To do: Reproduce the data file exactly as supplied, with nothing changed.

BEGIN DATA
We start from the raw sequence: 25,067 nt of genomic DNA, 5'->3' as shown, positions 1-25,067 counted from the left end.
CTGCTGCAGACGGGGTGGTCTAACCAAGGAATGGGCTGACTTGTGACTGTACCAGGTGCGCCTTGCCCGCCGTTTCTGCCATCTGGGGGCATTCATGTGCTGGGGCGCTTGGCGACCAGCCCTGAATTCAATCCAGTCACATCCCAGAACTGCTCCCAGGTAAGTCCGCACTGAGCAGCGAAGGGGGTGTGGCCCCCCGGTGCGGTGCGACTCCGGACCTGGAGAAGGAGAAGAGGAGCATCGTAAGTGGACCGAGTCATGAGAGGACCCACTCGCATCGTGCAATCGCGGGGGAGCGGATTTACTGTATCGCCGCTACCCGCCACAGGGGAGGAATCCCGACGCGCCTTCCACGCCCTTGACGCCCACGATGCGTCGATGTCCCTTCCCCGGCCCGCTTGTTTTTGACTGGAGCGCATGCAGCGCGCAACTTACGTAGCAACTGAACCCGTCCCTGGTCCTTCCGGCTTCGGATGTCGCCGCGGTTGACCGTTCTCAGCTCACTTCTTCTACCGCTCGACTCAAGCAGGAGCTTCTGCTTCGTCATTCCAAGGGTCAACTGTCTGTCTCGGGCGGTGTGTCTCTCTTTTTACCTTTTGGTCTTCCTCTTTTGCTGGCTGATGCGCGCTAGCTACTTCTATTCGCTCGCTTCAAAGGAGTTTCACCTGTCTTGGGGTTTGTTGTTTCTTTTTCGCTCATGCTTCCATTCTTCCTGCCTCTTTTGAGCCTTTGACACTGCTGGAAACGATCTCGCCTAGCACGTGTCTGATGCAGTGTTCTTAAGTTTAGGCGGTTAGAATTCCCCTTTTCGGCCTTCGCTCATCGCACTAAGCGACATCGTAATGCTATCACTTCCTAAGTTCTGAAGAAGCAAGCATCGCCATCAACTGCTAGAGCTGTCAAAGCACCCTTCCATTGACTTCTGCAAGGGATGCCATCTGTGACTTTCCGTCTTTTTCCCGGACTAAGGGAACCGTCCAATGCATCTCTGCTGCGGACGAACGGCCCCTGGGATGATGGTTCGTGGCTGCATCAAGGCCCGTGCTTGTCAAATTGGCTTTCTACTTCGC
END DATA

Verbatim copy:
We start from the raw sequence: 25,067 nt of genomic DNA, 5'->3' as shown, positions 1-25,067 counted from the left end.
CTGCTGCAGACGGGGTGGTCTAACCAAGGAATGGGCTGACTTGTGACTGTACCAGGTGCGCCTTGCCCGCCGTTTCTGCCATCTGGGGGCATTCATGTGCTGGGGCGCTTGGCGACCAGCCCTGAATTCAATCCAGTCACATCCCAGAACTGCTCCCAGGTAAGTCCGCACTGAGCAGCGAAGGGGGTGTGGCCCCCCGGTGCGGTGCGACTCCGGACCTGGAGAAGGAGAAGAGGAGCATCGTAAGTGGACCGAGTCATGAGAGGACCCACTCGCATCGTGCAATCGCGGGGGAGCGGATTTACTGTATCGCCGCTACCCGCCACAGGGGAGGAATCCCGACGCGCCTTCCACGCCCTTGACGCCCACGATGCGTCGATGTCCCTTCCCCGGCCCGCTTGTTTTTGACTGGAGCGCATGCAGCGCGCAACTTACGTAGCAACTGAACCCGTCCCTGGTCCTTCCGGCTTCGGATGTCGCCGCGGTTGACCGTTCTCAGCTCACTTCTTCTACCGCTCGACTCAAGCAGGAGCTTCTGCTTCGTCATTCCAAGGGTCAACTGTCTGTCTCGGGCGGTGTGTCTCTCTTTTTACCTTTTGGTCTTCCTCTTTTGCTGGCTGATGCGCGCTAGCTACTTCTATTCGCTCGCTTCAAAGGAGTTTCACCTGTCTTGGGGTTTGTTGTTTCTTTTTCGCTCATGCTTCCATTCTTCCTGCCTCTTTTGAGCCTTTGACACTGCTGGAAACGATCTCGCCTAGCACGTGTCTGATGCAGTGTTCTTAAGTTTAGGCGGTTAGAATTCCCCTTTTCGGCCTTCGCTCATCGCACTAAGCGACATCGTAATGCTATCACTTCCTAAGTTCTGAAGAAGCAAGCATCGCCATCAACTGCTAGAGCTGTCAAAGCACCCTTCCATTGACTTCTGCAAGGGATGCCATCTGTGACTTTCCGTCTTTTTCCCGGACTAAGGGAACCGTCCAATGCATCTCTGCTGCGGACGAACGGCCCCTGGGATGATGGTTCGTGGCTGCATCAAGGCCCGTGCTTGTCAAATTGGCTTTCTACTTCGC